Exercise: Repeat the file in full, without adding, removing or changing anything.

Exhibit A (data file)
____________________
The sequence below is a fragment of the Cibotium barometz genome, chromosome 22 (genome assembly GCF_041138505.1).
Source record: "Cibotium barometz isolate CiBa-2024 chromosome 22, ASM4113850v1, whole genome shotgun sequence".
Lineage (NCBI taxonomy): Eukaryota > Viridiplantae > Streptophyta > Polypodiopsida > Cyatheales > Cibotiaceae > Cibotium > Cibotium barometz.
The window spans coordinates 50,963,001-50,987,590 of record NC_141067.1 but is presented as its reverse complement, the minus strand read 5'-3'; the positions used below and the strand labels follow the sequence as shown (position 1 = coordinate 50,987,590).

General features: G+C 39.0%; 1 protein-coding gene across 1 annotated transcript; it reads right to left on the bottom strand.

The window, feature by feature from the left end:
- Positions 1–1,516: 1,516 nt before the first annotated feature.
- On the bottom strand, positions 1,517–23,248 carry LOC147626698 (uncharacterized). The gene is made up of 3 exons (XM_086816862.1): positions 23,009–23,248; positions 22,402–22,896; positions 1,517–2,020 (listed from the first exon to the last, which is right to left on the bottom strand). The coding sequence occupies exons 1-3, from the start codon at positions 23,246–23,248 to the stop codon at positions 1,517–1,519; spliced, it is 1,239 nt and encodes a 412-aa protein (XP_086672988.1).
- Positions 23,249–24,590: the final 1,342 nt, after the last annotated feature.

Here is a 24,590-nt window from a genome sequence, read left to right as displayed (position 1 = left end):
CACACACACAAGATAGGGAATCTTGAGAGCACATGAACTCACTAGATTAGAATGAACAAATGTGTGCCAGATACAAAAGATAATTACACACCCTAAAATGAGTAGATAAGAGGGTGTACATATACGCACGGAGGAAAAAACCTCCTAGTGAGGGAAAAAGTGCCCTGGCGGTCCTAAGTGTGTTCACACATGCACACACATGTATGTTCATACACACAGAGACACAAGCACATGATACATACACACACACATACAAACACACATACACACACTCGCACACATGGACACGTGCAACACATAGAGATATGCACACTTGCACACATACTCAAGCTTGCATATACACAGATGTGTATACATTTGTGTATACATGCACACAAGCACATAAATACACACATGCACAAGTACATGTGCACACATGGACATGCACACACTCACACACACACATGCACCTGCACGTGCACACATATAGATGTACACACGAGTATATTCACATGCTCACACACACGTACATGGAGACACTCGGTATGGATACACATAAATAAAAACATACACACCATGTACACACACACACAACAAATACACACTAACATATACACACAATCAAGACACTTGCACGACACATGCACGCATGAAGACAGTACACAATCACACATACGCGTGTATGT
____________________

The sequence below is a fragment of the Cibotium barometz genome, chromosome 22 (genome assembly GCF_041138505.1).
Source record: "Cibotium barometz isolate CiBa-2024 chromosome 22, ASM4113850v1, whole genome shotgun sequence".
Lineage (NCBI taxonomy): Eukaryota > Viridiplantae > Streptophyta > Polypodiopsida > Cyatheales > Cibotiaceae > Cibotium > Cibotium barometz.
The window spans coordinates 50,963,001-50,987,590 of record NC_141067.1 but is presented as its reverse complement, the minus strand read 5'-3'; the positions used below and the strand labels follow the sequence as shown (position 1 = coordinate 50,987,590).

General features: G+C 39.0%; 1 protein-coding gene across 1 annotated transcript; it reads right to left on the bottom strand.

The window, feature by feature from the left end:
- Positions 1–1,516: 1,516 nt before the first annotated feature.
- On the bottom strand, positions 1,517–23,248 carry LOC147626698 (uncharacterized). The gene is made up of 3 exons (XM_086816862.1): positions 23,009–23,248; positions 22,402–22,896; positions 1,517–2,020 (listed from the first exon to the last, which is right to left on the bottom strand). The coding sequence occupies exons 1-3, from the start codon at positions 23,246–23,248 to the stop codon at positions 1,517–1,519; spliced, it is 1,239 nt and encodes a 412-aa protein (XP_086672988.1).
- Positions 23,249–24,590: the final 1,342 nt, after the last annotated feature.

Here is a 24,590-nt window from a genome sequence, read left to right as displayed (position 1 = left end):
CACACACACAAGATAGGGAATCTTGAGAGCACATGAACTCACTAGATTAGAATGAACAAATGTGTGCCAGATACAAAAGATAATTACACACCCTAAAATGAGTAGATAAGAGGGTGTACATATACGCACGGAGGAAAAAACCTCCTAGTGAGGGAAAAAGTGCCCTGGCGGTCCTAAGTGTGTTCACACATGCACACACATGTATGTTCATACACACAGAGACACAAGCACATGATACATACACACACACATACAAACACACATACACACACTCGCACACATGGACACGTGCAACACATAGAGATATGCACACTTGCACACATACTCAAGCTTGCATATACACAGATGTGTATACATTTGTGTATACATGCACACAAGCACATAAATACACACATGCACAAGTACATGTGCACACATGGACATGCACACACTCACACACACACATGCACCTGCACGTGCACACATATAGATGTACACACGAGTATATTCACATGCTCACACACACGTACATGGAGACACTCGGTATGGATACACATAAATAAAAACATACACACCATGTACACACACACACAACAAATACACACTAACATATACACACAATCAAGACACTTGCACGACACATGCACGCATGAAGACAGTACACAATCACACATACGCGTGTATGT